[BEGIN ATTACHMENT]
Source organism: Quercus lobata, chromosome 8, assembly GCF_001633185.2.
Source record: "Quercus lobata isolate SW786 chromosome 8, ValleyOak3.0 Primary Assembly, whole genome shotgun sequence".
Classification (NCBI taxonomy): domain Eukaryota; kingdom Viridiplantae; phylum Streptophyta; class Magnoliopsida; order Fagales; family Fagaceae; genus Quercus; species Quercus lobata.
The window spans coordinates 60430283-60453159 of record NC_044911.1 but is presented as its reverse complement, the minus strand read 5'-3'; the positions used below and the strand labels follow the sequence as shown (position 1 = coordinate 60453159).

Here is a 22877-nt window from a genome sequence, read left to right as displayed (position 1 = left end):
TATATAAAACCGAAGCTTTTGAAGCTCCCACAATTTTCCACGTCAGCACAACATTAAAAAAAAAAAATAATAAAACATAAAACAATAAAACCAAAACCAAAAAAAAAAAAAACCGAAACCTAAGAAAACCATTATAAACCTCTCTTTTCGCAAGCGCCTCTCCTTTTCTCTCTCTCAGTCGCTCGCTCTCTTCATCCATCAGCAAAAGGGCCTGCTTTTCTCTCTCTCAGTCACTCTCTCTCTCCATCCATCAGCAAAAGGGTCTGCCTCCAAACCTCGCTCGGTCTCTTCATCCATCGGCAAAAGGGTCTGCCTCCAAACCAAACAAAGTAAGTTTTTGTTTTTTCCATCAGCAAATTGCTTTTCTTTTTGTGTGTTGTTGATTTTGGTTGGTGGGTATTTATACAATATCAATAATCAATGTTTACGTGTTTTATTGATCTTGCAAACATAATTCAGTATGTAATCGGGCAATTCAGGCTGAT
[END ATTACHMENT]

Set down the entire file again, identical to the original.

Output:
Source organism: Quercus lobata, chromosome 8, assembly GCF_001633185.2.
Source record: "Quercus lobata isolate SW786 chromosome 8, ValleyOak3.0 Primary Assembly, whole genome shotgun sequence".
Classification (NCBI taxonomy): domain Eukaryota; kingdom Viridiplantae; phylum Streptophyta; class Magnoliopsida; order Fagales; family Fagaceae; genus Quercus; species Quercus lobata.
The window spans coordinates 60430283-60453159 of record NC_044911.1 but is presented as its reverse complement, the minus strand read 5'-3'; the positions used below and the strand labels follow the sequence as shown (position 1 = coordinate 60453159).

Here is a 22877-nt window from a genome sequence, read left to right as displayed (position 1 = left end):
TATATAAAACCGAAGCTTTTGAAGCTCCCACAATTTTCCACGTCAGCACAACATTAAAAAAAAAAAATAATAAAACATAAAACAATAAAACCAAAACCAAAAAAAAAAAAAACCGAAACCTAAGAAAACCATTATAAACCTCTCTTTTCGCAAGCGCCTCTCCTTTTCTCTCTCTCAGTCGCTCGCTCTCTTCATCCATCAGCAAAAGGGCCTGCTTTTCTCTCTCTCAGTCACTCTCTCTCTCCATCCATCAGCAAAAGGGTCTGCCTCCAAACCTCGCTCGGTCTCTTCATCCATCGGCAAAAGGGTCTGCCTCCAAACCAAACAAAGTAAGTTTTTGTTTTTTCCATCAGCAAATTGCTTTTCTTTTTGTGTGTTGTTGATTTTGGTTGGTGGGTATTTATACAATATCAATAATCAATGTTTACGTGTTTTATTGATCTTGCAAACATAATTCAGTATGTAATCGGGCAATTCAGGCTGAT